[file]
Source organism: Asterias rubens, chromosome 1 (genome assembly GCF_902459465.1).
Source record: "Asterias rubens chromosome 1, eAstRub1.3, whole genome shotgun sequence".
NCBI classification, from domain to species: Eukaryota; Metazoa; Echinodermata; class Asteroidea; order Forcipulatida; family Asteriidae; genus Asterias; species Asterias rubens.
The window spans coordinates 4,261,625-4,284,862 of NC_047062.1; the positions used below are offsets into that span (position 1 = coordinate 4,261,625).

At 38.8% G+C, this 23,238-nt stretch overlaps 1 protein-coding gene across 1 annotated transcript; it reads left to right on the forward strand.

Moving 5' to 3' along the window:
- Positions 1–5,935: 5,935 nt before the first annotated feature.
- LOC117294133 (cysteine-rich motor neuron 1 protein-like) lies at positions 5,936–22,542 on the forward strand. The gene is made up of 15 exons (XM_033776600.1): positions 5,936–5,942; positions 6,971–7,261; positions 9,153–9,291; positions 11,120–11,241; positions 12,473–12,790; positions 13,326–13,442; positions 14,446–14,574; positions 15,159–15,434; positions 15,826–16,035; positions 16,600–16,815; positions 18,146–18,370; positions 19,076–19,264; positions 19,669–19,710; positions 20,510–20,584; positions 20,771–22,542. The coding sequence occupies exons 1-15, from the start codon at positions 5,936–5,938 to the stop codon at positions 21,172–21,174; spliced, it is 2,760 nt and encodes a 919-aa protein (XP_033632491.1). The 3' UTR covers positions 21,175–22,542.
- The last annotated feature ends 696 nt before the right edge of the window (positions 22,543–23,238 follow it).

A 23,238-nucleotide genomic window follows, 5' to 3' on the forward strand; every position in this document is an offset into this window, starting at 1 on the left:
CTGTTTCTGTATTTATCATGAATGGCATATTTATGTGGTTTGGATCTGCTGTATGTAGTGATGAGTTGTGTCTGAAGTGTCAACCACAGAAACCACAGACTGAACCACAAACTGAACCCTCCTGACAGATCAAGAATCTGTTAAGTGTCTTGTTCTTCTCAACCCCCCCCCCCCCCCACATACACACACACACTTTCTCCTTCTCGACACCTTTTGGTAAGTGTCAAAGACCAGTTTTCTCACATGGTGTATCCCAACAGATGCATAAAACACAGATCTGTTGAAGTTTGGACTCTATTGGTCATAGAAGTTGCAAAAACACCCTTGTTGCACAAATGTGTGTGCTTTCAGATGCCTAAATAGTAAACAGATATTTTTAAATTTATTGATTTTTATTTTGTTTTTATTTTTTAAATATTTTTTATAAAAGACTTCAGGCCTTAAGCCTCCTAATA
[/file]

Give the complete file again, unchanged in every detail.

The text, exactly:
Source organism: Asterias rubens, chromosome 1 (genome assembly GCF_902459465.1).
Source record: "Asterias rubens chromosome 1, eAstRub1.3, whole genome shotgun sequence".
NCBI classification, from domain to species: Eukaryota; Metazoa; Echinodermata; class Asteroidea; order Forcipulatida; family Asteriidae; genus Asterias; species Asterias rubens.
The window spans coordinates 4,261,625-4,284,862 of NC_047062.1; the positions used below are offsets into that span (position 1 = coordinate 4,261,625).

At 38.8% G+C, this 23,238-nt stretch overlaps 1 protein-coding gene across 1 annotated transcript; it reads left to right on the forward strand.

Moving 5' to 3' along the window:
- Positions 1–5,935: 5,935 nt before the first annotated feature.
- LOC117294133 (cysteine-rich motor neuron 1 protein-like) lies at positions 5,936–22,542 on the forward strand. The gene is made up of 15 exons (XM_033776600.1): positions 5,936–5,942; positions 6,971–7,261; positions 9,153–9,291; positions 11,120–11,241; positions 12,473–12,790; positions 13,326–13,442; positions 14,446–14,574; positions 15,159–15,434; positions 15,826–16,035; positions 16,600–16,815; positions 18,146–18,370; positions 19,076–19,264; positions 19,669–19,710; positions 20,510–20,584; positions 20,771–22,542. The coding sequence occupies exons 1-15, from the start codon at positions 5,936–5,938 to the stop codon at positions 21,172–21,174; spliced, it is 2,760 nt and encodes a 919-aa protein (XP_033632491.1). The 3' UTR covers positions 21,175–22,542.
- The last annotated feature ends 696 nt before the right edge of the window (positions 22,543–23,238 follow it).

A 23,238-nucleotide genomic window follows, 5' to 3' on the forward strand; every position in this document is an offset into this window, starting at 1 on the left:
CTGTTTCTGTATTTATCATGAATGGCATATTTATGTGGTTTGGATCTGCTGTATGTAGTGATGAGTTGTGTCTGAAGTGTCAACCACAGAAACCACAGACTGAACCACAAACTGAACCCTCCTGACAGATCAAGAATCTGTTAAGTGTCTTGTTCTTCTCAACCCCCCCCCCCCCCCACATACACACACACACTTTCTCCTTCTCGACACCTTTTGGTAAGTGTCAAAGACCAGTTTTCTCACATGGTGTATCCCAACAGATGCATAAAACACAGATCTGTTGAAGTTTGGACTCTATTGGTCATAGAAGTTGCAAAAACACCCTTGTTGCACAAATGTGTGTGCTTTCAGATGCCTAAATAGTAAACAGATATTTTTAAATTTATTGATTTTTATTTTGTTTTTATTTTTTAAATATTTTTTATAAAAGACTTCAGGCCTTAAGCCTCCTAATA